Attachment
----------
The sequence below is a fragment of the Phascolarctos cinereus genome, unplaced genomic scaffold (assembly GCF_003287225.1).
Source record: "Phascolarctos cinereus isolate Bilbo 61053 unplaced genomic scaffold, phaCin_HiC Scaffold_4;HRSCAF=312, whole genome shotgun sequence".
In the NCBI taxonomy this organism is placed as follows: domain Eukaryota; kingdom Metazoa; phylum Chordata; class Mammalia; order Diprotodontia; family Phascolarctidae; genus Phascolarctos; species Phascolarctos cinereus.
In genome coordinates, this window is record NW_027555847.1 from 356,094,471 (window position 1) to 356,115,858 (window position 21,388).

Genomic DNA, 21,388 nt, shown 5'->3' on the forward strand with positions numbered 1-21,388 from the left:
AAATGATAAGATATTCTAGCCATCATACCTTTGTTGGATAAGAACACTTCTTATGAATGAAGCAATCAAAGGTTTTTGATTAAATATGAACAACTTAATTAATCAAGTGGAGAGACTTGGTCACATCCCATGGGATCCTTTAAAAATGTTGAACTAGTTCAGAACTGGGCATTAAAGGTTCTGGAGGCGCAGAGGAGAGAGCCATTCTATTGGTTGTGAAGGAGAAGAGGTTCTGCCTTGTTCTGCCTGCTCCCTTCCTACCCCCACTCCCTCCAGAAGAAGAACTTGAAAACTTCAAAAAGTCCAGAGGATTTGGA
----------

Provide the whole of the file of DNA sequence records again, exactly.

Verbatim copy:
The sequence below is a fragment of the Phascolarctos cinereus genome, unplaced genomic scaffold (assembly GCF_003287225.1).
Source record: "Phascolarctos cinereus isolate Bilbo 61053 unplaced genomic scaffold, phaCin_HiC Scaffold_4;HRSCAF=312, whole genome shotgun sequence".
In the NCBI taxonomy this organism is placed as follows: domain Eukaryota; kingdom Metazoa; phylum Chordata; class Mammalia; order Diprotodontia; family Phascolarctidae; genus Phascolarctos; species Phascolarctos cinereus.
In genome coordinates, this window is record NW_027555847.1 from 356,094,471 (window position 1) to 356,115,858 (window position 21,388).

Genomic DNA, 21,388 nt, shown 5'->3' on the forward strand with positions numbered 1-21,388 from the left:
AAATGATAAGATATTCTAGCCATCATACCTTTGTTGGATAAGAACACTTCTTATGAATGAAGCAATCAAAGGTTTTTGATTAAATATGAACAACTTAATTAATCAAGTGGAGAGACTTGGTCACATCCCATGGGATCCTTTAAAAATGTTGAACTAGTTCAGAACTGGGCATTAAAGGTTCTGGAGGCGCAGAGGAGAGAGCCATTCTATTGGTTGTGAAGGAGAAGAGGTTCTGCCTTGTTCTGCCTGCTCCCTTCCTACCCCCACTCCCTCCAGAAGAAGAACTTGAAAACTTCAAAAAGTCCAGAGGATTTGGA